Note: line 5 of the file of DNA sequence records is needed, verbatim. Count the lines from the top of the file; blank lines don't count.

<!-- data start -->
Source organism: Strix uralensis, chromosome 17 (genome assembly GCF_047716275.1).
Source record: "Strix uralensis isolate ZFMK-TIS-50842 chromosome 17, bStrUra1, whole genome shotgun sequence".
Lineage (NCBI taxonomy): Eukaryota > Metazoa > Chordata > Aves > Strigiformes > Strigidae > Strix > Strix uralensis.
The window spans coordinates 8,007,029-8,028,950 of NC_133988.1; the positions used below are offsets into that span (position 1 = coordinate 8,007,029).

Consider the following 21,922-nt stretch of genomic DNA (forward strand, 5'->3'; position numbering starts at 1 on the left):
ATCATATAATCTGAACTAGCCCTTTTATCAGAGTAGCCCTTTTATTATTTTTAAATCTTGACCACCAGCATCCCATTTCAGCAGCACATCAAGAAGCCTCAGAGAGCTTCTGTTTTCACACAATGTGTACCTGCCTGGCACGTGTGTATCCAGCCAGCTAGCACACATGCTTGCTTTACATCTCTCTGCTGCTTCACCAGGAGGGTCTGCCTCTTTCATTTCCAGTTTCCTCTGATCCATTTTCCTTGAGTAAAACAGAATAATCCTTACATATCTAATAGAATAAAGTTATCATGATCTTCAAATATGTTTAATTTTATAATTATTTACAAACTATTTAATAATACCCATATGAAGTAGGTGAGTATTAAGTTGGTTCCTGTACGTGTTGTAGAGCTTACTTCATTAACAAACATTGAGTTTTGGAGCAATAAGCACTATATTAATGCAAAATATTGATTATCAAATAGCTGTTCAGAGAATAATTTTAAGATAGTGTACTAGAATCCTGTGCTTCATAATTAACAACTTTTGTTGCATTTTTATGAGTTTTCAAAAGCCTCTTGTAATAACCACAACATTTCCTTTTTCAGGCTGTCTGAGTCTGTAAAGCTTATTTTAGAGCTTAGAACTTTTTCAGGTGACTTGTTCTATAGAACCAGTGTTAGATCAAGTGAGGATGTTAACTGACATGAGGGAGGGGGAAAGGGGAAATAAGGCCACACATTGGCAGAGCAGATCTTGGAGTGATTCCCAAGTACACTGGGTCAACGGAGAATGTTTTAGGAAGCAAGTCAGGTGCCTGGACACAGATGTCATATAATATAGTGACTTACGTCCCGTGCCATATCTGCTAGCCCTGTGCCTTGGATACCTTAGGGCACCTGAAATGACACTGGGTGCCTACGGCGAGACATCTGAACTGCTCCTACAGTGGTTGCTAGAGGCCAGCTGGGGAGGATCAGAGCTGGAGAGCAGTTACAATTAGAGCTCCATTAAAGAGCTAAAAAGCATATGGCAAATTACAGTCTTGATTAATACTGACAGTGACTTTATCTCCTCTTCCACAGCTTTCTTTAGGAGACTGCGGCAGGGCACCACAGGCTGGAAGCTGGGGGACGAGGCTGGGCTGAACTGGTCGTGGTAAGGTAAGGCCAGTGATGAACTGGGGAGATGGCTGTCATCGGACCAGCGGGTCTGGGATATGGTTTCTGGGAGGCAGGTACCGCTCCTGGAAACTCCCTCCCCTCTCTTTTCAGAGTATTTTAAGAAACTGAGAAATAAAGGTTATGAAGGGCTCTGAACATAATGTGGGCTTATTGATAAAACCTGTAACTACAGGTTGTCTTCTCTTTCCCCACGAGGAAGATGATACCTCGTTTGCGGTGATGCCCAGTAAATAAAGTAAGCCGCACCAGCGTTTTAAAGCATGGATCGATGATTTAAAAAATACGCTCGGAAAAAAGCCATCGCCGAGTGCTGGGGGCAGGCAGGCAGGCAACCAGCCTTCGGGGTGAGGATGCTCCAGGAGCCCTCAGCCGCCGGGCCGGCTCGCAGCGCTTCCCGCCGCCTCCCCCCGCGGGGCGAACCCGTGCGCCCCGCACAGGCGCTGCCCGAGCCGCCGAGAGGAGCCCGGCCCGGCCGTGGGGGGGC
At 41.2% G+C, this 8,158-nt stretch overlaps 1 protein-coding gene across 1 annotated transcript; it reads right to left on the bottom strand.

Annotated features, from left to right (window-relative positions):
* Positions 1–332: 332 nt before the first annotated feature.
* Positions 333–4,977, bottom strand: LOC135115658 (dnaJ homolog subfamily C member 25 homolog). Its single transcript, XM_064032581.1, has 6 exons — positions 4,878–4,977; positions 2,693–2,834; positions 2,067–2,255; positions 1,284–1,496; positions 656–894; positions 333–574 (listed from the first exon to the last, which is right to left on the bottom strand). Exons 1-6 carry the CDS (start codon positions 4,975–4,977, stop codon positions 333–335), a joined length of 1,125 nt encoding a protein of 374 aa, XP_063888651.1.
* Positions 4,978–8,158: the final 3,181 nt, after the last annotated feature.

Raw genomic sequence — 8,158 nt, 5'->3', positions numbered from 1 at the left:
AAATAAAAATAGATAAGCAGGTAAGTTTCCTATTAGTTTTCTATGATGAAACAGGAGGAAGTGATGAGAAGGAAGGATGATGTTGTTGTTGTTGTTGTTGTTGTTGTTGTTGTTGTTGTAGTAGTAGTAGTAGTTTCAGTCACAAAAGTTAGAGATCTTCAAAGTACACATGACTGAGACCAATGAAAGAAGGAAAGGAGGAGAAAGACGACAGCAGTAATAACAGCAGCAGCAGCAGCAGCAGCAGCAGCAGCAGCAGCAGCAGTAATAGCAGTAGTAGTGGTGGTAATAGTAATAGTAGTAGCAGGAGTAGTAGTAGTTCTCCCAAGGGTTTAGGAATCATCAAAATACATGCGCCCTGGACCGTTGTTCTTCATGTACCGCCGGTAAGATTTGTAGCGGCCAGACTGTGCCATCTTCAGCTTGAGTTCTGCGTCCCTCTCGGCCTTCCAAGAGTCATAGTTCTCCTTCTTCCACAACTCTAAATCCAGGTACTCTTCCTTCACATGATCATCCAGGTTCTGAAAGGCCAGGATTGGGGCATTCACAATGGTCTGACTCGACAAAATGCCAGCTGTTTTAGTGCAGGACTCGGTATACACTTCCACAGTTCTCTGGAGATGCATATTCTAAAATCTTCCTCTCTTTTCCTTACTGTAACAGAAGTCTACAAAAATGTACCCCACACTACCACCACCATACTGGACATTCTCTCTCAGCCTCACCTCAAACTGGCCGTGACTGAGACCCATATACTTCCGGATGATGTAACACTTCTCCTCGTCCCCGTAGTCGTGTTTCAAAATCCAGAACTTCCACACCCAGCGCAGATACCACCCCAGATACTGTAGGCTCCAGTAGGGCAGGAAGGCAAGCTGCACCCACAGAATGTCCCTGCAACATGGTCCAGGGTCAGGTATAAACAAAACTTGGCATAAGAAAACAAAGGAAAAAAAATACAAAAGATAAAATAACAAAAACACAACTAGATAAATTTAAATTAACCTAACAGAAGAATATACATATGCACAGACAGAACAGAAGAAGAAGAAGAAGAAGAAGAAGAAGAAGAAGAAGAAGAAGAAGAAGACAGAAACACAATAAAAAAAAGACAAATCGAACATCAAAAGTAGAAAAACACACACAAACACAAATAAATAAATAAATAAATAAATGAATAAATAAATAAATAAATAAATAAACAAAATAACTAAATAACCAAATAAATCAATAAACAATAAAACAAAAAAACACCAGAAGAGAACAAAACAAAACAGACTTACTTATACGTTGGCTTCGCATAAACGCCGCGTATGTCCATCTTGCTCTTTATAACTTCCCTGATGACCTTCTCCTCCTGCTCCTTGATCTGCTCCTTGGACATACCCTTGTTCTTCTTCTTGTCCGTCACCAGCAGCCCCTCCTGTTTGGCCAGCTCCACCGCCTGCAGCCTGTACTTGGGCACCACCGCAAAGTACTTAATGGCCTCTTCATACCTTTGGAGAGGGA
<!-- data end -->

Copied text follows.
Consider the following 21,922-nt stretch of genomic DNA (forward strand, 5'->3'; position numbering starts at 1 on the left):